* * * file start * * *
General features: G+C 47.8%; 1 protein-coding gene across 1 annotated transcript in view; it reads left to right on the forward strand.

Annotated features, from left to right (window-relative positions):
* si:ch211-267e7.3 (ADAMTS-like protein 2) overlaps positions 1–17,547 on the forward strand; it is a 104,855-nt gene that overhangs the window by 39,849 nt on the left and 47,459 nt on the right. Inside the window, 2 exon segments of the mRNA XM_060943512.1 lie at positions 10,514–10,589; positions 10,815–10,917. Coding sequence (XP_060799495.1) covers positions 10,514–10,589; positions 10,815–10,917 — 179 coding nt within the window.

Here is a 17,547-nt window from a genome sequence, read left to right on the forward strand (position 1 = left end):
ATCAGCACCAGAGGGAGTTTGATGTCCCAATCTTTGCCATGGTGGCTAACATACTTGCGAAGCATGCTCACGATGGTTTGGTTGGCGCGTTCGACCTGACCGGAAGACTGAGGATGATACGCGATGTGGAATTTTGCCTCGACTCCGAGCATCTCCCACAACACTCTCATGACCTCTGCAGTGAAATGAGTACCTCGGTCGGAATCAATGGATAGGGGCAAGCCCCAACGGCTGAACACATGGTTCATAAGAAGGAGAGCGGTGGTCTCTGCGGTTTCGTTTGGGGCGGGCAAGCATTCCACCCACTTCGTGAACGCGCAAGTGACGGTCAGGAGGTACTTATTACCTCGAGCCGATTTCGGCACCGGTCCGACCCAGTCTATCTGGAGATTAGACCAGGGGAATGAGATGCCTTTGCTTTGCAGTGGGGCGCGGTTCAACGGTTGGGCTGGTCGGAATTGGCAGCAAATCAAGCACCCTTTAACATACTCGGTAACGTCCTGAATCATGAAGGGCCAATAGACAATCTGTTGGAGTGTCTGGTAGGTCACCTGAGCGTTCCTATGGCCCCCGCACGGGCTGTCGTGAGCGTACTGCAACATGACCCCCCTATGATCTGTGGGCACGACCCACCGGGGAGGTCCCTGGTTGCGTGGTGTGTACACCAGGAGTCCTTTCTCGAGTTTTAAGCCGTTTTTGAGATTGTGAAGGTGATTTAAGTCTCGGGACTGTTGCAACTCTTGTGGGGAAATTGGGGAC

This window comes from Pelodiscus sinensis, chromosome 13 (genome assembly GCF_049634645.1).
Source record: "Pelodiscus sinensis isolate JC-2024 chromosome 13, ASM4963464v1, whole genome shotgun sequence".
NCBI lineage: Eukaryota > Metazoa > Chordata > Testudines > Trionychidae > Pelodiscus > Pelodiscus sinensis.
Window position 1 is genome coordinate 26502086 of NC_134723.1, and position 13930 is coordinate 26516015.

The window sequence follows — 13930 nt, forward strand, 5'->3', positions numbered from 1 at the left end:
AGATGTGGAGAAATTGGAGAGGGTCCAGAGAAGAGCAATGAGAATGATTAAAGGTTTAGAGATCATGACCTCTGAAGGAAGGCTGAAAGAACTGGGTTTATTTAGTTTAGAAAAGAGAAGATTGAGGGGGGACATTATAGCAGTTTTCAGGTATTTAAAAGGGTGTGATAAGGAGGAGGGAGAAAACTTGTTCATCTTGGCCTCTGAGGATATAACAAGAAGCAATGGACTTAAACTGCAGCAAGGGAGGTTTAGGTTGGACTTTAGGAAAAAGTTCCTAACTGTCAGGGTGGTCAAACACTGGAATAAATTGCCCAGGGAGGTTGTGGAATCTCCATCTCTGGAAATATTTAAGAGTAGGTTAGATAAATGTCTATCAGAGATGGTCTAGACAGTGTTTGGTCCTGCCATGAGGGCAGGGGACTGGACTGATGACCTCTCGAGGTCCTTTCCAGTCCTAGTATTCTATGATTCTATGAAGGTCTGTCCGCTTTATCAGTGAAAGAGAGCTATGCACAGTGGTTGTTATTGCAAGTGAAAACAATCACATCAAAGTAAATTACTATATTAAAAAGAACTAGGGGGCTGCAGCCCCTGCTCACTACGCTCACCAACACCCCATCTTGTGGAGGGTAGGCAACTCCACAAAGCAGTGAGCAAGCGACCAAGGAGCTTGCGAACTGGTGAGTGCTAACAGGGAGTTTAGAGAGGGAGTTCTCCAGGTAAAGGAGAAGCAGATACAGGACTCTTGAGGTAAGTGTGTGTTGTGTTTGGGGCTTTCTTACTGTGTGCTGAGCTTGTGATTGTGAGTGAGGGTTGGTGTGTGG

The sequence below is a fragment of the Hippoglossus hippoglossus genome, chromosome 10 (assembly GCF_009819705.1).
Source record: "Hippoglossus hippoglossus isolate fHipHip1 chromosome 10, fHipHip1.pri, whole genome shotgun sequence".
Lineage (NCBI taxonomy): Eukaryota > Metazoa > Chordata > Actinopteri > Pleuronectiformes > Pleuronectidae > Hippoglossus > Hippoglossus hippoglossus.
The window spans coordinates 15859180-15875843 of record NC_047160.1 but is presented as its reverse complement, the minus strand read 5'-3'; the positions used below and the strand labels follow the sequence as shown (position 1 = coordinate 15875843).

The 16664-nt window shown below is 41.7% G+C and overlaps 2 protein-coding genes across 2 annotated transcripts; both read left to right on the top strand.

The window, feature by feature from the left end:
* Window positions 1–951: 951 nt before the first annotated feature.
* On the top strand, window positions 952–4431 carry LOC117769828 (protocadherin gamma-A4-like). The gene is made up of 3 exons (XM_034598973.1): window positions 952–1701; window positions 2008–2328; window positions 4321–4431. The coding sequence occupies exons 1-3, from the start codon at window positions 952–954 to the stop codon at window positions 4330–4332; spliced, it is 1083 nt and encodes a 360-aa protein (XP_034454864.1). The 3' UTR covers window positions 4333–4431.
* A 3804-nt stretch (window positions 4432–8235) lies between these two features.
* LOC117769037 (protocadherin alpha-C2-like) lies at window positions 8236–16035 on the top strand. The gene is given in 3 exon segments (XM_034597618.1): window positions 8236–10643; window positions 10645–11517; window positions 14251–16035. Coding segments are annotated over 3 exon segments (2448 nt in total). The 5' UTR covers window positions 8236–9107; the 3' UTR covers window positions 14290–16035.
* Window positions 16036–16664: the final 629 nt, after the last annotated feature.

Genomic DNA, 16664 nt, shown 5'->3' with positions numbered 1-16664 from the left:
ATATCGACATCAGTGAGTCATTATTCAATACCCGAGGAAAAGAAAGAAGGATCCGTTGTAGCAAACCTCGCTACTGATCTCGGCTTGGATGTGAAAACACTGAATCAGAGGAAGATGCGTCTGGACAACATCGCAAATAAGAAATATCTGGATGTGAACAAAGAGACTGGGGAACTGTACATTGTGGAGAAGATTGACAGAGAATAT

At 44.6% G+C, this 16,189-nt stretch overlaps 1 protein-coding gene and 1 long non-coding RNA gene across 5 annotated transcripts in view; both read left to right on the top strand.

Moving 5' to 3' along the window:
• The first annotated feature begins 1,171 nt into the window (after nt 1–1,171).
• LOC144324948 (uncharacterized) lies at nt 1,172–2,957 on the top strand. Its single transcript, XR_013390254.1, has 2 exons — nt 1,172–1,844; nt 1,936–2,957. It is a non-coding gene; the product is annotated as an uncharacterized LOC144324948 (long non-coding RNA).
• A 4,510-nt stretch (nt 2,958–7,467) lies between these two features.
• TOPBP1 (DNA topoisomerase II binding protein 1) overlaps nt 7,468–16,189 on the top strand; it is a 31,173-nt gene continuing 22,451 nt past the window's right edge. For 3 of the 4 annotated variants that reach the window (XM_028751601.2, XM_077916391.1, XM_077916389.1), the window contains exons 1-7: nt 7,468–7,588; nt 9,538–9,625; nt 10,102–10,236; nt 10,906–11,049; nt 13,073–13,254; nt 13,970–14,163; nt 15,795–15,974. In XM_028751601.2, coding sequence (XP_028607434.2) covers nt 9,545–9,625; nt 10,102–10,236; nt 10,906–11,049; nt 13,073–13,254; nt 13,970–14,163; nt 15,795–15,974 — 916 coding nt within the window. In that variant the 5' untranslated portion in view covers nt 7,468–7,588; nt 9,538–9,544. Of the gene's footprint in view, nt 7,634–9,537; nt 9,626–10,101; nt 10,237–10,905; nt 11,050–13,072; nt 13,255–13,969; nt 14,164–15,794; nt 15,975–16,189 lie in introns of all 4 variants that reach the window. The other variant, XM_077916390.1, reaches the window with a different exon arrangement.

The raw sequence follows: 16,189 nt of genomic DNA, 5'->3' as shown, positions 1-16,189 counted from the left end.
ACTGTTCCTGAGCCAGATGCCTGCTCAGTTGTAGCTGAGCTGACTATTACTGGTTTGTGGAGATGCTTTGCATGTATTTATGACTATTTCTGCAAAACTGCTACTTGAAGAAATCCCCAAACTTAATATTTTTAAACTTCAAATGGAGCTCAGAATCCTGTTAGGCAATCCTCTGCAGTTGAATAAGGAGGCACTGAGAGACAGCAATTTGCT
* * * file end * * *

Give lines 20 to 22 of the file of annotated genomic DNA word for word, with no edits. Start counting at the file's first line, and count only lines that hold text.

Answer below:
* A 3804-nt stretch (window positions 4432–8235) lies between these two features.
* LOC117769037 (protocadherin alpha-C2-like) lies at window positions 8236–16035 on the top strand. The gene is given in 3 exon segments (XM_034597618.1): window positions 8236–10643; window positions 10645–11517; window positions 14251–16035. Coding segments are annotated over 3 exon segments (2448 nt in total). The 5' UTR covers window positions 8236–9107; the 3' UTR covers window positions 14290–16035.
* Window positions 16036–16664: the final 629 nt, after the last annotated feature.